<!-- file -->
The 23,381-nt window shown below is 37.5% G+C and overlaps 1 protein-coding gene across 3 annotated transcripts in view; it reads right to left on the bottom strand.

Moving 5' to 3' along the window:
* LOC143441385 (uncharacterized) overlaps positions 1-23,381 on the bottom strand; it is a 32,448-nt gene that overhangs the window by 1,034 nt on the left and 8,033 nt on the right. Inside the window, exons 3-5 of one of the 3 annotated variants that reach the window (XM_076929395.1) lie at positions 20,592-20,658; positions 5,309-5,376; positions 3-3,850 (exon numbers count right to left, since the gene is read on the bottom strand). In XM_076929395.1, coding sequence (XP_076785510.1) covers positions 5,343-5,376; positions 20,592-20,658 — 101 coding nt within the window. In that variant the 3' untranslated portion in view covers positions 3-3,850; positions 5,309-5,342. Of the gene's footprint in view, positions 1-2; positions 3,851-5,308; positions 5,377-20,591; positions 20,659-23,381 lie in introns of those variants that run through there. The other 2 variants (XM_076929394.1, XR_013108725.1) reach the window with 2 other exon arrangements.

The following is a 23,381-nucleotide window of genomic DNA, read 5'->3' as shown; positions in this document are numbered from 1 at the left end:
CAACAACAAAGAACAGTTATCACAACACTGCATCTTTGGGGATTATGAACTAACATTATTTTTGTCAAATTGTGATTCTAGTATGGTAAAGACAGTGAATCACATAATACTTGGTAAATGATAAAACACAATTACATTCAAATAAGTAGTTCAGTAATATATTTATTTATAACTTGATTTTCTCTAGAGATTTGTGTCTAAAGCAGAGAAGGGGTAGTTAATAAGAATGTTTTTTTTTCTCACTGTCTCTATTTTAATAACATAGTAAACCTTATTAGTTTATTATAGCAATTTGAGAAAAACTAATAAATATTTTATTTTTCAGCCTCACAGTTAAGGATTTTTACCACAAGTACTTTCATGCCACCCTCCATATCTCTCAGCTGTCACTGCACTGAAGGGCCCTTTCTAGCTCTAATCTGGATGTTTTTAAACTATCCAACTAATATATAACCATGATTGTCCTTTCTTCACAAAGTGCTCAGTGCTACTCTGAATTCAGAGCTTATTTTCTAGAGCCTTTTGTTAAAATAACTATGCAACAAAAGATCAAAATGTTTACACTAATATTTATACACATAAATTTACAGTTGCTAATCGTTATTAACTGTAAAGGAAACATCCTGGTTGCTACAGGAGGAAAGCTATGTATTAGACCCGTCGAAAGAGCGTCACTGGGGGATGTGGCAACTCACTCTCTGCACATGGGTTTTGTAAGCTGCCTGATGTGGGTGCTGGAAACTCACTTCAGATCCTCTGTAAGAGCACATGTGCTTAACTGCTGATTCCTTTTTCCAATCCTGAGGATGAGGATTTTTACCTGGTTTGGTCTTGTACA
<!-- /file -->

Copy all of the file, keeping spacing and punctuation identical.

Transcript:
The 23,381-nt window shown below is 37.5% G+C and overlaps 1 protein-coding gene across 3 annotated transcripts in view; it reads right to left on the bottom strand.

Moving 5' to 3' along the window:
* LOC143441385 (uncharacterized) overlaps positions 1-23,381 on the bottom strand; it is a 32,448-nt gene that overhangs the window by 1,034 nt on the left and 8,033 nt on the right. Inside the window, exons 3-5 of one of the 3 annotated variants that reach the window (XM_076929395.1) lie at positions 20,592-20,658; positions 5,309-5,376; positions 3-3,850 (exon numbers count right to left, since the gene is read on the bottom strand). In XM_076929395.1, coding sequence (XP_076785510.1) covers positions 5,343-5,376; positions 20,592-20,658 — 101 coding nt within the window. In that variant the 3' untranslated portion in view covers positions 3-3,850; positions 5,309-5,342. Of the gene's footprint in view, positions 1-2; positions 3,851-5,308; positions 5,377-20,591; positions 20,659-23,381 lie in introns of those variants that run through there. The other 2 variants (XM_076929394.1, XR_013108725.1) reach the window with 2 other exon arrangements.

The following is a 23,381-nucleotide window of genomic DNA, read 5'->3' as shown; positions in this document are numbered from 1 at the left end:
CAACAACAAAGAACAGTTATCACAACACTGCATCTTTGGGGATTATGAACTAACATTATTTTTGTCAAATTGTGATTCTAGTATGGTAAAGACAGTGAATCACATAATACTTGGTAAATGATAAAACACAATTACATTCAAATAAGTAGTTCAGTAATATATTTATTTATAACTTGATTTTCTCTAGAGATTTGTGTCTAAAGCAGAGAAGGGGTAGTTAATAAGAATGTTTTTTTTTCTCACTGTCTCTATTTTAATAACATAGTAAACCTTATTAGTTTATTATAGCAATTTGAGAAAAACTAATAAATATTTTATTTTTCAGCCTCACAGTTAAGGATTTTTACCACAAGTACTTTCATGCCACCCTCCATATCTCTCAGCTGTCACTGCACTGAAGGGCCCTTTCTAGCTCTAATCTGGATGTTTTTAAACTATCCAACTAATATATAACCATGATTGTCCTTTCTTCACAAAGTGCTCAGTGCTACTCTGAATTCAGAGCTTATTTTCTAGAGCCTTTTGTTAAAATAACTATGCAACAAAAGATCAAAATGTTTACACTAATATTTATACACATAAATTTACAGTTGCTAATCGTTATTAACTGTAAAGGAAACATCCTGGTTGCTACAGGAGGAAAGCTATGTATTAGACCCGTCGAAAGAGCGTCACTGGGGGATGTGGCAACTCACTCTCTGCACATGGGTTTTGTAAGCTGCCTGATGTGGGTGCTGGAAACTCACTTCAGATCCTCTGTAAGAGCACATGTGCTTAACTGCTGATTCCTTTTTCCAATCCTGAGGATGAGGATTTTTACCTGGTTTGGTCTTGTACA